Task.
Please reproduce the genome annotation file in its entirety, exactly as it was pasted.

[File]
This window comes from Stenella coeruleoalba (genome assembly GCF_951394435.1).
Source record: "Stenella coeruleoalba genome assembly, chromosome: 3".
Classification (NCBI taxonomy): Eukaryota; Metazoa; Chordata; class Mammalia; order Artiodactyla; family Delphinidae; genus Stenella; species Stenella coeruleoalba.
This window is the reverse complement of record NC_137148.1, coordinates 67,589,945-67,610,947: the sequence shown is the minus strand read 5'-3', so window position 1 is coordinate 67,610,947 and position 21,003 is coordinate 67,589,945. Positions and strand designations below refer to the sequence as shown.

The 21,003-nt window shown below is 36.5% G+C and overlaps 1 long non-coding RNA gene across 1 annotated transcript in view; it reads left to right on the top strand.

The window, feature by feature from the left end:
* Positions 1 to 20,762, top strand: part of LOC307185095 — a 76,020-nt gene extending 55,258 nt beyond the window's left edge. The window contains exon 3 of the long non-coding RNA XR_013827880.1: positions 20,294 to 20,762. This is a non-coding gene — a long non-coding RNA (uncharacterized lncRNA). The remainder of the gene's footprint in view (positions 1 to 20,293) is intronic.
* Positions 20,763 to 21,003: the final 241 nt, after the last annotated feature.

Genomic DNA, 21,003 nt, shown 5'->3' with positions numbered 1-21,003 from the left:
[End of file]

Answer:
This window comes from Stenella coeruleoalba (genome assembly GCF_951394435.1).
Source record: "Stenella coeruleoalba genome assembly, chromosome: 3".
Classification (NCBI taxonomy): Eukaryota; Metazoa; Chordata; class Mammalia; order Artiodactyla; family Delphinidae; genus Stenella; species Stenella coeruleoalba.
This window is the reverse complement of record NC_137148.1, coordinates 67,589,945-67,610,947: the sequence shown is the minus strand read 5'-3', so window position 1 is coordinate 67,610,947 and position 21,003 is coordinate 67,589,945. Positions and strand designations below refer to the sequence as shown.

The 21,003-nt window shown below is 36.5% G+C and overlaps 1 long non-coding RNA gene across 1 annotated transcript in view; it reads left to right on the top strand.

The window, feature by feature from the left end:
* Positions 1 to 20,762, top strand: part of LOC307185095 — a 76,020-nt gene extending 55,258 nt beyond the window's left edge. The window contains exon 3 of the long non-coding RNA XR_013827880.1: positions 20,294 to 20,762. This is a non-coding gene — a long non-coding RNA (uncharacterized lncRNA). The remainder of the gene's footprint in view (positions 1 to 20,293) is intronic.
* Positions 20,763 to 21,003: the final 241 nt, after the last annotated feature.

Genomic DNA, 21,003 nt, shown 5'->3' with positions numbered 1-21,003 from the left: